Salient to Investors:

Meghan O’Sullivan at Harvard writes:

Many analysts anticipate North American energy independence by 2020, while our rising energy fortunes strongly counter the now-common global narrative that the US is in decline. Europe, China, Japan and other large economies face futures of ever-growing dependence on imported energy.

The US is highly unlikely to become completely self-sufficient. Importing energy will become a greater obsession for China.

It is unlikely that the hydraulic-fracturing phenomenon remains limited to North America, but it creates more breathing space for our European partners as diverted cheaper gas gives Europe the leverage to challenge its long-term, high-priced gas contracts. If the US begins to export natural gas in meaningful quantities and European nations invest in more LNG terminals, their vulnerability to Russian political pressure could ease.

Japan has also made its desire to import American gas very clear, curbing its reliance on nuclear energy and gas imports from volatile markets.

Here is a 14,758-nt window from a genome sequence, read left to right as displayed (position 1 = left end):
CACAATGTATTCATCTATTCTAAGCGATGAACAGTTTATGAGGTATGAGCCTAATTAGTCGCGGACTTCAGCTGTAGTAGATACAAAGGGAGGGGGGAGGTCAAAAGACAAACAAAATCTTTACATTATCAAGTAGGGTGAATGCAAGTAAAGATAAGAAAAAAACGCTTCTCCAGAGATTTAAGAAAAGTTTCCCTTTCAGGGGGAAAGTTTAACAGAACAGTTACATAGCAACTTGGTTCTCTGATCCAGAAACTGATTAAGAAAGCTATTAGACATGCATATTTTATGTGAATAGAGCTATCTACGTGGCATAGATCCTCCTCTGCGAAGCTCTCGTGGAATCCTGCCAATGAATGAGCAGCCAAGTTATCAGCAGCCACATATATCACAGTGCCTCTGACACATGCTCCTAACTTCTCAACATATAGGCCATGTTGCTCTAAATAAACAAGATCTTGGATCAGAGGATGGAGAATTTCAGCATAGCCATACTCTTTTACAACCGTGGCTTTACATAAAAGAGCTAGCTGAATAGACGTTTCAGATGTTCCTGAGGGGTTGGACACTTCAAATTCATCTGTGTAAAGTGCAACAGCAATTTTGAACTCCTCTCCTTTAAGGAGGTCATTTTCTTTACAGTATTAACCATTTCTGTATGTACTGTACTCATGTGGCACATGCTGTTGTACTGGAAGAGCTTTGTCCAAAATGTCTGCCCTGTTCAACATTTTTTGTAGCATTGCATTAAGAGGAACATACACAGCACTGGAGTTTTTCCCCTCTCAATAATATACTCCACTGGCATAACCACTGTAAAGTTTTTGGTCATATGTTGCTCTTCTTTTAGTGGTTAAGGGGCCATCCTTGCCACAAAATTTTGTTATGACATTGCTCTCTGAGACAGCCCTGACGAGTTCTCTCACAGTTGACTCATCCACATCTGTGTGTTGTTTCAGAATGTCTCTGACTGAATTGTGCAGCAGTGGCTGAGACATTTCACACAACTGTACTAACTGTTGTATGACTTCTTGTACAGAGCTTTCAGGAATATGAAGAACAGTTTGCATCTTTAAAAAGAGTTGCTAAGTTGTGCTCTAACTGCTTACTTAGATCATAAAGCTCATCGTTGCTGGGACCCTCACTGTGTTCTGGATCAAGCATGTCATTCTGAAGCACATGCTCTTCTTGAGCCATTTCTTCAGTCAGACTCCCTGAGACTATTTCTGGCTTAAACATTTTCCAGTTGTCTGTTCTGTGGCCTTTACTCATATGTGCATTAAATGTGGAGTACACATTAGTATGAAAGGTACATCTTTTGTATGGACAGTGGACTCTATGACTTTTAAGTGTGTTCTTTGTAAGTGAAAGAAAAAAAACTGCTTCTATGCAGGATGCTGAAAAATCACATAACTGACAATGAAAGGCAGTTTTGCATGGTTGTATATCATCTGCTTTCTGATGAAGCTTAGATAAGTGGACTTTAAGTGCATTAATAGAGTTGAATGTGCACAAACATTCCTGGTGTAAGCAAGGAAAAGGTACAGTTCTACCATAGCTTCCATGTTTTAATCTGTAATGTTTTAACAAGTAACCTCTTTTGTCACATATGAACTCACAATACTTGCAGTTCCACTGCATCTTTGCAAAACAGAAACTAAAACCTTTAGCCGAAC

The US oil and gas bonanza creates difficulties for our adversaries and more prickly partners. Several developments in the global gas markets have fundamentally challenged OAO Gazprom’s longstanding business model, and it could lose its monopoly on Russia’s gas exports.

Increased American production, continued weakness in the global economy,  and increased conservation in the developed world could cause the price of oil to fall considerably. Ed Morse at Citigroup sees $50 a barrel, but this is unlikely over a long period, given the high break even prices of unconventional sources such as oil sands.

The Russian School of Economics says Russia’s Oil Wealth Fund would be fully depleted if the price of oil fell to $60 a barrel for one year. Russia and most OPEC members need prices to stay above $85 a barrel to meet their budgets. For Iran and Venezuela, the per-barrel number is $129 and $124 respectively.

Daniel Yergin says increases in American oil production have almost offset the declines in Iranian exports, allowing the US to proceed with a sanctions-led approach toward Iran’s nuclear program.

The US will remain invested in stability in the Middle east even if it does not consume a single drop of Middle Eastern oil – for terrorism, nuclear proliferation, the security of Israel, and the well-being of more 300 million Arabs reasons. US allies and China will become increasingly dependent on the Middle East in the years ahead, and  a major increase in global prices caused by instability in the Middle East would be destabilizing to the US.

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